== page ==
Author: Anna SicalidesEmergencies Family Medical

Knowing Your Medical History

In July, I was in a new doctor’s office and they handed me a three page Medical History to fill out. You are kidding me right? Another pathetic Boomer moment (okay, I hate the term Baby Boomer but haven’t come up with a better one).

Regardless of how I feel about my doctor asking for so much information, I realize it is important. Especially if you consider that preventable medical errors are the sixth biggest killer in America, according to the Institute of Medicine. It is important to have your information well organized so you can locate it when you need it. Sometimes a family member will need access to your medical information as well, like I did with my mother.

Last summer my mother was hospitalized for an unknown illness. It took them three days to figure out what she had. My sister and I took her to the emergency room and they were asking all kinds of questions that we could not answer. Things that were relevant, like what types of medications she was taking, what other diagnoses she had and some other stumpers. My mother has chosen not “to burden her children with this nonsense.” Luckily my mother saw the value in paying the fee to become a private patient when her physician’s office changed their business model. We had great access to information from his office, on a Friday night!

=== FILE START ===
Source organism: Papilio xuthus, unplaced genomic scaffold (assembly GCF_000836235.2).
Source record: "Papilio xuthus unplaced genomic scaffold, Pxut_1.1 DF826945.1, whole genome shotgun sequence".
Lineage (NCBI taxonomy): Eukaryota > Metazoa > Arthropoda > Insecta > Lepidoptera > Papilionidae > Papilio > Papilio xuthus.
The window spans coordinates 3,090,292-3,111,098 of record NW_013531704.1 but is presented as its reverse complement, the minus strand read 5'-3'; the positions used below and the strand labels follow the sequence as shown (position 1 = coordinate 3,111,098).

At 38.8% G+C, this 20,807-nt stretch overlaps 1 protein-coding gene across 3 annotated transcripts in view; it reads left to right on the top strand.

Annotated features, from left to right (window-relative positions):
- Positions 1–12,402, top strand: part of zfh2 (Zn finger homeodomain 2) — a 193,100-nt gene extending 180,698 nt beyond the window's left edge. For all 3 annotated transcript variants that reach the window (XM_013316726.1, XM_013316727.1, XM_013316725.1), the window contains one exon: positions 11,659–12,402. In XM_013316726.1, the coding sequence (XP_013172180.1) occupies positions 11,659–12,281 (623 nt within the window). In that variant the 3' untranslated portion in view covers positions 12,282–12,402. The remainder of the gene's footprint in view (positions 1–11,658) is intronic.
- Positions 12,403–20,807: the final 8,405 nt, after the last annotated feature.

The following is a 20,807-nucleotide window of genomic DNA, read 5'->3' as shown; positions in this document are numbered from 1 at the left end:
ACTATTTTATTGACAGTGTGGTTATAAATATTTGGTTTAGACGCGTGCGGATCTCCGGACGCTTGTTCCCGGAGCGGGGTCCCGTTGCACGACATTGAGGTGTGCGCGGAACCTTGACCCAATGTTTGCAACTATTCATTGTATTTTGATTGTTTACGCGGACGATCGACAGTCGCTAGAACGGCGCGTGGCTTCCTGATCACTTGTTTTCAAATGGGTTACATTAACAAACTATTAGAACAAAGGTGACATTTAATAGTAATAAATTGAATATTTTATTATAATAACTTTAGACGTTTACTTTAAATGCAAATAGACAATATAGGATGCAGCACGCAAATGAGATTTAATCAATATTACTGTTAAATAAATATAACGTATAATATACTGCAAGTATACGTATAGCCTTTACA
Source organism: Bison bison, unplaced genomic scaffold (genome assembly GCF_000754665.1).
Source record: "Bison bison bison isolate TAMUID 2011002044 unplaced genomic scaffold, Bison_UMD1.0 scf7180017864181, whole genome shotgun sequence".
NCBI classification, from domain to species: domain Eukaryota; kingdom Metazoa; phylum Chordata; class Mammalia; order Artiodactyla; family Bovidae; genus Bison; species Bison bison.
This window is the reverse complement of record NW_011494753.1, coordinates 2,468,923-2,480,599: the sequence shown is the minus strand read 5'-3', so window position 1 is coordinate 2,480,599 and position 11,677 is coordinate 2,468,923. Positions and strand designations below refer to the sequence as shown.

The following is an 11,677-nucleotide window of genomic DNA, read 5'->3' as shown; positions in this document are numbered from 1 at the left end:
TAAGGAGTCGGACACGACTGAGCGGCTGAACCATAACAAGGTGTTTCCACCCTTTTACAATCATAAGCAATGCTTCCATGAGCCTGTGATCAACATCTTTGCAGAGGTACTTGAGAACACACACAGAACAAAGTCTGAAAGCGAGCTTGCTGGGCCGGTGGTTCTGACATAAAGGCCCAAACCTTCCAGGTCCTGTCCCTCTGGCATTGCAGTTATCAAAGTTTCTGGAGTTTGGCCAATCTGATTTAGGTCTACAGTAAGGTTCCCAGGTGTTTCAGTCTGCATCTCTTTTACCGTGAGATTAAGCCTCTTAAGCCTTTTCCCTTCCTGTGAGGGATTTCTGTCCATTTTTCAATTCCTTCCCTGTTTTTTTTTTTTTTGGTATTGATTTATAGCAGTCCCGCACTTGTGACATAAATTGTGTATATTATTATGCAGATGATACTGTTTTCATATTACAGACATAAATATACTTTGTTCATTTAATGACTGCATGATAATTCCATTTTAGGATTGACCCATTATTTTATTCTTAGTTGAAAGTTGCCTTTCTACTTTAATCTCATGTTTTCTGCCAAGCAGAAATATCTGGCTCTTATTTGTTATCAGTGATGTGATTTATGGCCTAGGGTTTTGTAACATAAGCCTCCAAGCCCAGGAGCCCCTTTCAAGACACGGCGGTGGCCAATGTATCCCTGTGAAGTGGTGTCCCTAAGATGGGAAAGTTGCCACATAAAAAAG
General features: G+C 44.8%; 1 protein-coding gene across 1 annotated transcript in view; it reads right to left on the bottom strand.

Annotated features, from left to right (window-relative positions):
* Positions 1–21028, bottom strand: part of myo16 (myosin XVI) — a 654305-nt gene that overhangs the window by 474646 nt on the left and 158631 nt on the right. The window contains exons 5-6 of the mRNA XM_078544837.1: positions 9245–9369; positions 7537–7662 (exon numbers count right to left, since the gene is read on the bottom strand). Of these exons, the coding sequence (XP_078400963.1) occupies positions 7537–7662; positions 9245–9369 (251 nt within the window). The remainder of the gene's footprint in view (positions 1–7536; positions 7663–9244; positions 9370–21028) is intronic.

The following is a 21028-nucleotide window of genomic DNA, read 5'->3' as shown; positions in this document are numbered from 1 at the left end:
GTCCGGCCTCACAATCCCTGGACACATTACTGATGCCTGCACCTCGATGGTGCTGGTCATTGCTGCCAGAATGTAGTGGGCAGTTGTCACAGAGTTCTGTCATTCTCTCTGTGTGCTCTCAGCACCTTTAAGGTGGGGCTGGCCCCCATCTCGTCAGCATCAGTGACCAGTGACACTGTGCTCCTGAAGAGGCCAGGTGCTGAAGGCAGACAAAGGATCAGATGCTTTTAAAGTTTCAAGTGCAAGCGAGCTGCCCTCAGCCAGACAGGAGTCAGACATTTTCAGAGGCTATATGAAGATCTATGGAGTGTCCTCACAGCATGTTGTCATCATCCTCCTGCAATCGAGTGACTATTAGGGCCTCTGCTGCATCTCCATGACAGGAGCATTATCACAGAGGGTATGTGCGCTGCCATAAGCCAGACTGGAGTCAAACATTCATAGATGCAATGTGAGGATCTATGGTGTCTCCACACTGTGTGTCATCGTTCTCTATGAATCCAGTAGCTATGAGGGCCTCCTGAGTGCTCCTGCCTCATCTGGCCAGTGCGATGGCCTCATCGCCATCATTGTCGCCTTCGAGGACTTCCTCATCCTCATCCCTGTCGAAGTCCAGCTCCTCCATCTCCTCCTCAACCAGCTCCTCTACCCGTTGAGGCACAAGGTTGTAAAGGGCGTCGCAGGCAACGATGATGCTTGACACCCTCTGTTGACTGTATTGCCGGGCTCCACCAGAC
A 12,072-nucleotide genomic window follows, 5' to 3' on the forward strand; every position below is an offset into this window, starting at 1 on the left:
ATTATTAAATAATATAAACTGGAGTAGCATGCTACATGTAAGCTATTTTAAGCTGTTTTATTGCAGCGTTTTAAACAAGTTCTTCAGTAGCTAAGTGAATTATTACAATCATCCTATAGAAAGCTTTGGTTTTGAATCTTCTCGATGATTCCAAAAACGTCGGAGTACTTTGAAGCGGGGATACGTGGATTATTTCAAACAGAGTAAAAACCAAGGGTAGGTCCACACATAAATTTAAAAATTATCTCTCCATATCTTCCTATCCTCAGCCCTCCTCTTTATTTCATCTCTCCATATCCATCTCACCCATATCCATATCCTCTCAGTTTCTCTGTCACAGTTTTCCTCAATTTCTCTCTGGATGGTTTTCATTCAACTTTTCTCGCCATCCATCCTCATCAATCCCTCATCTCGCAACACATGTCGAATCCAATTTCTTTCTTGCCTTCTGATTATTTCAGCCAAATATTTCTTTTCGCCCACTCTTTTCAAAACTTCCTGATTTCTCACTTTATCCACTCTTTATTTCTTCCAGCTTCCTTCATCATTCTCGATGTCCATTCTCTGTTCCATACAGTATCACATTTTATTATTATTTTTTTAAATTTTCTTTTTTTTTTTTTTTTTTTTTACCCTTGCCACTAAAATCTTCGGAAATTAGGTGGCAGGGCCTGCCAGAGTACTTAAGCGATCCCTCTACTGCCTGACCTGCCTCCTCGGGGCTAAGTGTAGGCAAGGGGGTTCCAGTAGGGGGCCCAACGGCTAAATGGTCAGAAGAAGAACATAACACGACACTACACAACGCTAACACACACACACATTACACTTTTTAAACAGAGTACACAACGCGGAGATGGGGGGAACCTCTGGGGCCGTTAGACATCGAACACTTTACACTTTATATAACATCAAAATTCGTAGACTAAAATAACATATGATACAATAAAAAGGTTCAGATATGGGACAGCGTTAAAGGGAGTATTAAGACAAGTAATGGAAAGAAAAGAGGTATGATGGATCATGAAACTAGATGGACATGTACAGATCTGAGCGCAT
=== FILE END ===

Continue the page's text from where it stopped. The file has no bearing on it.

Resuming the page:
I immediately started tracking different things in Evernote. Now every time I go to the doctors I record my blood pressure, and why I went to see them. I have created a record of what meds and vitamins I am taking. I have also gone back and recreated what I could by looking at my insurance company web site, and that has jogged my memory.

Does it matter if it is on paper or electronic? Not at all.  I have one client who uses a notebook. We divided it up into sections by medical issues- cardiac, back, skin etc. I prefer the electronic method, however it is important that someone know how to access the information.

What should be included in your record?

  • Your primary doctor’s contact information
  • Allergies, including drug allergies
  • Medications, including vitamins, supplements and the dosages
  • Chronic health problems
  • Surgeries and dates of the surgeries
  • Living will and advance directive information
  • Test results
  • Cholesterol and blood pressure
  • Immunizations

I always keep a list of questions for the doctor with my records.

Now that you have a clearer idea of what you need to do to be more prepared to manage your health…  go ahead,  get started.  It could be a life saver!